Nada by Carmen Laforet

Nada (2)On a recent visit to London, my Uncle was handing this book back to the friend who lent it to him and I listened intrigued as they discussed its merits. “Isn’t it brilliant?” she said.

Book envy hardly had time to rear its head before my Uncle said “but Claire, you must read this too” and rather than it returning to its owner, this book came home with me, delighted to be off the shelf once more, this time travelling closer to the territory where it was conceived.

Nada was written by Carmen Laforet when she was 23 years old and first published in Spanish in 1945. Born in Barcelona, she moved to Las Palmas in the Canary Islands when she was 2 years old and like her protagonist Andrea, moved to Barcelona when she was 18 to study literature and philosophy.

Edith Grossman, who also translated Gabriel Garcia Marquez and Mario Vargas Llosa (who writes a brilliant introduction in the opening pages) puts Nada into English in what Alberto Manguel describes as “a fluid translation”, one that I read as if it has been written in English as its first language. The book was finally published in 2007, three years after the death of its author.

Andrea has spent a dreamy summer in her hometown, looking forward to coming to Barcelona to study and spend time with her family she hasn’t seen in years and barely remembers. She arrives three hours late and thus finds her way to the Calle de Aribau alone in the dead of night, arriving at the dilapidated apartment to be met by an apparition, a strange gathering of eccentric characters.

gothic barcelonaHer family, weathered by years of neglect, corruption and psychological torment, live in a claustrophobic environment that causes Andrea to develop her own eccentric behaviour in an effort to escape theirs. The house is inhabited by her two uncles, Juan and Roman, her aunt Angustias, the maid Antonia, and Juan’s wife, Gloria, plus a menagerie of cats, an old dog and a parrot.

“That illuminated twinkling of stars brought back in a rush all my hopes regarding Barcelona until the moment I’d entered this atmosphere of perverse people and furniture. I was afraid to get into the bed that resembled a coffin. I think I was trembling with undefinable terrors when I put out the candle.”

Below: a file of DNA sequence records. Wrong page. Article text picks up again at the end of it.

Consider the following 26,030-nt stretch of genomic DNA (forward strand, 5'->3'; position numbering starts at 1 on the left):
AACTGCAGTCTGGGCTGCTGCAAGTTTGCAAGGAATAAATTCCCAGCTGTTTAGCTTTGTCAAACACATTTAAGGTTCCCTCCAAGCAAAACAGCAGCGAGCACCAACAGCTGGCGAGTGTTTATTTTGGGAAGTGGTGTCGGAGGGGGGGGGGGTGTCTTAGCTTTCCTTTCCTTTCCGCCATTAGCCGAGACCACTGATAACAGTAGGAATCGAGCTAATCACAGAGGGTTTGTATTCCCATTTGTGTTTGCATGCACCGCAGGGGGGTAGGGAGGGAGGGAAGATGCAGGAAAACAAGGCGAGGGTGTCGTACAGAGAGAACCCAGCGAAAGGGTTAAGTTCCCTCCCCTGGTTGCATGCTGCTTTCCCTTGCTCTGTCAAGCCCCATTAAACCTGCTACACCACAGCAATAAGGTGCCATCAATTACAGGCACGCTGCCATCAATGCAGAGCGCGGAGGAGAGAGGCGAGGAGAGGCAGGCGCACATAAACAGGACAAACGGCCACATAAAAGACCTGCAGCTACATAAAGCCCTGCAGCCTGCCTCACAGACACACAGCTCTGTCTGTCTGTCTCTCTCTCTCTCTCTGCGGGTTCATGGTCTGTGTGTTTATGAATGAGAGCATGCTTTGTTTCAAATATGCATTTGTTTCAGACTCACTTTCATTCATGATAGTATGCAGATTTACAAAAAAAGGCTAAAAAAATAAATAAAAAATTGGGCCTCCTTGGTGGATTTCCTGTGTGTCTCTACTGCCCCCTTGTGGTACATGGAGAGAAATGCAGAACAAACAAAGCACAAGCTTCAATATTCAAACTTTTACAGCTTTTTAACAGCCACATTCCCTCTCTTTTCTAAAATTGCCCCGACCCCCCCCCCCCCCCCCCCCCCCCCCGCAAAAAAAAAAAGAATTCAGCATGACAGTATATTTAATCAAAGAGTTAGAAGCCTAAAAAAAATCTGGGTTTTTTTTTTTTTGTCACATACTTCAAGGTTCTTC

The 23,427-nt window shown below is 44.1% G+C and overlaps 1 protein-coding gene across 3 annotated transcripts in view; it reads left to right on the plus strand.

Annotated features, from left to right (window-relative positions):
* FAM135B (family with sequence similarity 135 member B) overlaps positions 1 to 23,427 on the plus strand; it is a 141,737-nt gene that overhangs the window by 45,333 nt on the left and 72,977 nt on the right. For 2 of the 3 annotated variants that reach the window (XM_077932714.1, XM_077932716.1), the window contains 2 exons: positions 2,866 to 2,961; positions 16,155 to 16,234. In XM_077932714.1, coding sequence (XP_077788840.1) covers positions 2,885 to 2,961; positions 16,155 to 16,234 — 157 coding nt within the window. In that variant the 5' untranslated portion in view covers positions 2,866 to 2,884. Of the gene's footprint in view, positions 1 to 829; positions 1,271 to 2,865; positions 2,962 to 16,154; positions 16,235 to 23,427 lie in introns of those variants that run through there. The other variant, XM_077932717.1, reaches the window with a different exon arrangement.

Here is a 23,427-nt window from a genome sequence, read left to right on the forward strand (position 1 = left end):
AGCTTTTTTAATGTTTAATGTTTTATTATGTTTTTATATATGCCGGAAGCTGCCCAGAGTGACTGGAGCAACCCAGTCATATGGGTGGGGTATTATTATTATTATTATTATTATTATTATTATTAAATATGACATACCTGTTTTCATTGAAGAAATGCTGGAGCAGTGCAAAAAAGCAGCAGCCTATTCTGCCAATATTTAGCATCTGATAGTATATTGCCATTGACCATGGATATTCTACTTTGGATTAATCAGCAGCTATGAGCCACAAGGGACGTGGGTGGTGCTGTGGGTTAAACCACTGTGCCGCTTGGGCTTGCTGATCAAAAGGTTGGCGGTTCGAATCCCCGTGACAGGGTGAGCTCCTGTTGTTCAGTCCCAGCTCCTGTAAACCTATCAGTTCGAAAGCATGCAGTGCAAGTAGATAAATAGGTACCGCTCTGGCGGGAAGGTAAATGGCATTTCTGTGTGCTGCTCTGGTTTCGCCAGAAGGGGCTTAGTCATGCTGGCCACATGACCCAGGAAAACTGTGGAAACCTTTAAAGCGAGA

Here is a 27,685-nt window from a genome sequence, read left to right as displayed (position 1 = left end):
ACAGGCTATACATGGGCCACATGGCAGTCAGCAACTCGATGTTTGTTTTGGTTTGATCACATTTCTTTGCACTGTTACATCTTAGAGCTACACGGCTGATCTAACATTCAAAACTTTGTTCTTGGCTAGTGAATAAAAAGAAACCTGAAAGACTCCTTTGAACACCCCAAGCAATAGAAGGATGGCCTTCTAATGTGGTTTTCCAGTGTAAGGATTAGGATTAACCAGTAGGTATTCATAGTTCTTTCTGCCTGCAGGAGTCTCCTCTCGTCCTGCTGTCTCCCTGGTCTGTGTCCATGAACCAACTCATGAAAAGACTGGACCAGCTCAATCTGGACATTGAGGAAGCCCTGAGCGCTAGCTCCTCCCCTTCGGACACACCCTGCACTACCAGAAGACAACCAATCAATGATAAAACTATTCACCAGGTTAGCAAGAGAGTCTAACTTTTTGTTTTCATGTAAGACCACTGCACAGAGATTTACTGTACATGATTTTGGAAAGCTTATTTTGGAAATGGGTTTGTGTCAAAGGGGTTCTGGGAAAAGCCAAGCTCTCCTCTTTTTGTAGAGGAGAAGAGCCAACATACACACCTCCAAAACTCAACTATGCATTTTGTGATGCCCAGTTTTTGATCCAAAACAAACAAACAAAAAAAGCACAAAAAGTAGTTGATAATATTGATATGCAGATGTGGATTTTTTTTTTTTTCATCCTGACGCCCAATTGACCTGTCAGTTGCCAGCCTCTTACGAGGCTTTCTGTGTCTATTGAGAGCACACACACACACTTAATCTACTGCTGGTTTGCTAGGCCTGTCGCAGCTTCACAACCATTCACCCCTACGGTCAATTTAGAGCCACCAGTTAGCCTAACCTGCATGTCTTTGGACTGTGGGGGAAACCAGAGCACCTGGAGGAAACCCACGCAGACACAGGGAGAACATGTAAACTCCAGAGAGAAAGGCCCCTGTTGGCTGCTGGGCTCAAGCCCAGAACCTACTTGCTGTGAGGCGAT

Though never mentioned, the city and its people are in the shadow of the recent civil war which has pushed the population to its extremity, people are either starving or drowning in excess, oblivious to the plight of the depleted middle class, who grasp onto whatever they can, the more practical selling the candelabra and curtains no longer given occasion to flaunt their long-lost beauty.

“The memory of nights on Calle de Aribau comes to me now. Those nights that ran like a black river beneath the bridges of the days, nights when stagnant odours gave off the breath of ghosts.”

Carmen Laforet 1921 - 2004

Carmen Laforet 1921 – 2004

Carmen Laforet writes in a way that makes the reader experience the brutality of each encounter, while instilling in us something of the toughness of Andrea, we seem to know she will handle it all, despite her growing thinner by the day as she observes the decline into madness of her extended family.

The depth of the prose is extraordinary and intriguing, the kind of work that makes a reader want to listen to the writer talk about what inspired them and what was going through their mind when these words flowed onto the page.

Carmen Laforet has created a heroine who is witness to a decline, who is oppressed by it and at the same time somewhat oblivious to it, captured it with an intensity that causes us anguish, the story sits uncomfortably with the reader but compels us to turn the pages ravenously. An utterly absorbing and spellbinding read, what a treasure that took so long to be shared with the English reading world.

“She achieved this, and half a century after it was published, her beautiful, terrible novel still lives.” Mario Vargas Losa


Further Reading

Elena’s Books and Reviews – an excellent review by Spanish blogger, Elena Adler. Studying literature and humanities, her insights add much value to our reading and comprehension of the underlying tensions and dysfunction of society post the civil war.

The GuardianAlberto Manguel hails the first appearance in English of the modern Spanish classic Nada.